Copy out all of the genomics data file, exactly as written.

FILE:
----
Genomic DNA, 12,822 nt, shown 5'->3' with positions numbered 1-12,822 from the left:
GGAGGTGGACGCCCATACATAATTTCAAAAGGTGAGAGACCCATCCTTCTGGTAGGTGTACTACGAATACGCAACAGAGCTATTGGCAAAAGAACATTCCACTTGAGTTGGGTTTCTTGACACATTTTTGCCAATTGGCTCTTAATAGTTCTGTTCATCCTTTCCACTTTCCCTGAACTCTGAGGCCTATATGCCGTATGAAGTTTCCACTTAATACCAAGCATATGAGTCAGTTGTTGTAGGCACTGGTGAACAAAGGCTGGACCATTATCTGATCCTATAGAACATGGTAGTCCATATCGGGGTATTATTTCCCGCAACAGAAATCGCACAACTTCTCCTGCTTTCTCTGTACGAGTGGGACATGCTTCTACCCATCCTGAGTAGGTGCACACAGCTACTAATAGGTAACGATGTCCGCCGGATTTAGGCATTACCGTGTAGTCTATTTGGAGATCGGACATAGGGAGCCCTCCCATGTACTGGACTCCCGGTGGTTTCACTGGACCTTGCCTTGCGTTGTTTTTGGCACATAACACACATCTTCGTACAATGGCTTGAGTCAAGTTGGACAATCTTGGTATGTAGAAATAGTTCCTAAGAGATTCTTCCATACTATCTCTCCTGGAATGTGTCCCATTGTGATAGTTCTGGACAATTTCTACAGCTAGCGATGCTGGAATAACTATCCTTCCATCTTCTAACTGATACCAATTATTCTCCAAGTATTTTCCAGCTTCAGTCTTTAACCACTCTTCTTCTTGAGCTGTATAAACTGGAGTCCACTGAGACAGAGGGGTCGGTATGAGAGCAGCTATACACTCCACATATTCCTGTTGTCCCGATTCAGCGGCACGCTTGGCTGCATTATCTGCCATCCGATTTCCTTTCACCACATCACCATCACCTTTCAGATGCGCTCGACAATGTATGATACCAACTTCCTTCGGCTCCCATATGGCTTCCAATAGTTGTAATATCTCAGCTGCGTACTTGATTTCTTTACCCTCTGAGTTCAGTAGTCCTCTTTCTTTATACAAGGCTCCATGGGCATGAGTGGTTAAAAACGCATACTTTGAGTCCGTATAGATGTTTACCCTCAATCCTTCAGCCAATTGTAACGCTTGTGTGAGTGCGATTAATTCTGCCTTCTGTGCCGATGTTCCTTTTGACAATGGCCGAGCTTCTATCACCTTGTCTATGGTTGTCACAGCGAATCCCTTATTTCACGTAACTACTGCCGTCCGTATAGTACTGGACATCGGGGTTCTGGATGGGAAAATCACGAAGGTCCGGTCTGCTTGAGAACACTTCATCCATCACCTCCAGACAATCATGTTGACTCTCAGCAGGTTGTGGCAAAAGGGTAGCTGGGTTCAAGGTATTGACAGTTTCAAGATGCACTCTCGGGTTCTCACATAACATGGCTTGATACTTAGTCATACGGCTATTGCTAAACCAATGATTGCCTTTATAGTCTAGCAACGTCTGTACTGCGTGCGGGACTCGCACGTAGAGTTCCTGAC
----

Genomic DNA, 12,822 nt, shown 5'->3' with positions numbered 1-12,822 from the left:
GGAGGTGGACGCCCATACATAATTTCAAAAGGTGAGAGACCCATCCTTCTGGTAGGTGTACTACGAATACGCAACAGAGCTATTGGCAAAAGAACATTCCACTTGAGTTGGGTTTCTTGACACATTTTTGCCAATTGGCTCTTAATAGTTCTGTTCATCCTTTCCACTTTCCCTGAACTCTGAGGCCTATATGCCGTATGAAGTTTCCACTTAATACCAAGCATATGAGTCAGTTGTTGTAGGCACTGGTGAACAAAGGCTGGACCATTATCTGATCCTATAGAACATGGTAGTCCATATCGGGGTATTATTTCCCGCAACAGAAATCGCACAACTTCTCCTGCTTTCTCTGTACGAGTGGGACATGCTTCTACCCATCCTGAGTAGGTGCACACAGCTACTAATAGGTAACGATGTCCGCCGGATTTAGGCATTACCGTGTAGTCTATTTGGAGATCGGACATAGGGAGCCCTCCCATGTACTGGACTCCCGGTGGTTTCACTGGACCTTGCCTTGCGTTGTTTTTGGCACATAACACACATCTTCGTACAATGGCTTGAGTCAAGTTGGACAATCTTGGTATGTAGAAATAGTTCCTAAGAGATTCTTCCATACTATCTCTCCTGGAATGTGTCCCATTGTGATAGTTCTGGACAATTTCTACAGCTAGCGATGCTGGAATAACTATCCTTCCATCTTCTAACTGATACCAATTATTCTCCAAGTATTTTCCAGCTTCAGTCTTTAACCACTCTTCTTCTTGAGCTGTATAAACTGGAGTCCACTGAGACAGAGGGGTCGGTATGAGAGCAGCTATACACTCCACATATTCCTGTTGTCCCGATTCAGCGGCACGCTTGGCTGCATTATCTGCCATCCGATTTCCTTTCACCACATCACCATCACCTTTCAGATGCGCTCGACAATGTATGATACCAACTTCCTTCGGCTCCCATATGGCTTCCAATAGTTGTAATATCTCAGCTGCGTACTTGATTTCTTTACCCTCTGAGTTCAGTAGTCCTCTTTCTTTATACAAGGCTCCATGGGCATGAGTGGTTAAAAACGCATACTTTGAGTCCGTATAGATGTTTACCCTCAATCCTTCAGCCAATTGTAACGCTTGTGTGAGTGCGATTAATTCTGCCTTCTGTGCCGATGTTCCTTTTGACAATGGCCGAGCTTCTATCACCTTGTCTATGGTTGTCACAGCGAATCCCTTATTTCACGTAACTACTGCCGTCCGTATAGTACTGGACATCGGGGTTCTGGATGGGAAAATCACGAAGGTCCGGTCTGCTTGAGAACACTTCATCCATCACCTCCAGACAATCATGTTGACTCTCAGCAGGTTGTGGCAAAAGGGTAGCTGGGTTCAAGGTATTGACAGTTTCAAGATGCACTCTCGGGTTCTCACATAACATGGCTTGATACTTAGTCATACGGCTATTGCTAAACCAATGATTGCCTTTATAGTCTAGCAACGTCTGTACTGCGTGCGGGACTCGCACGTAGAGTTCCTGAC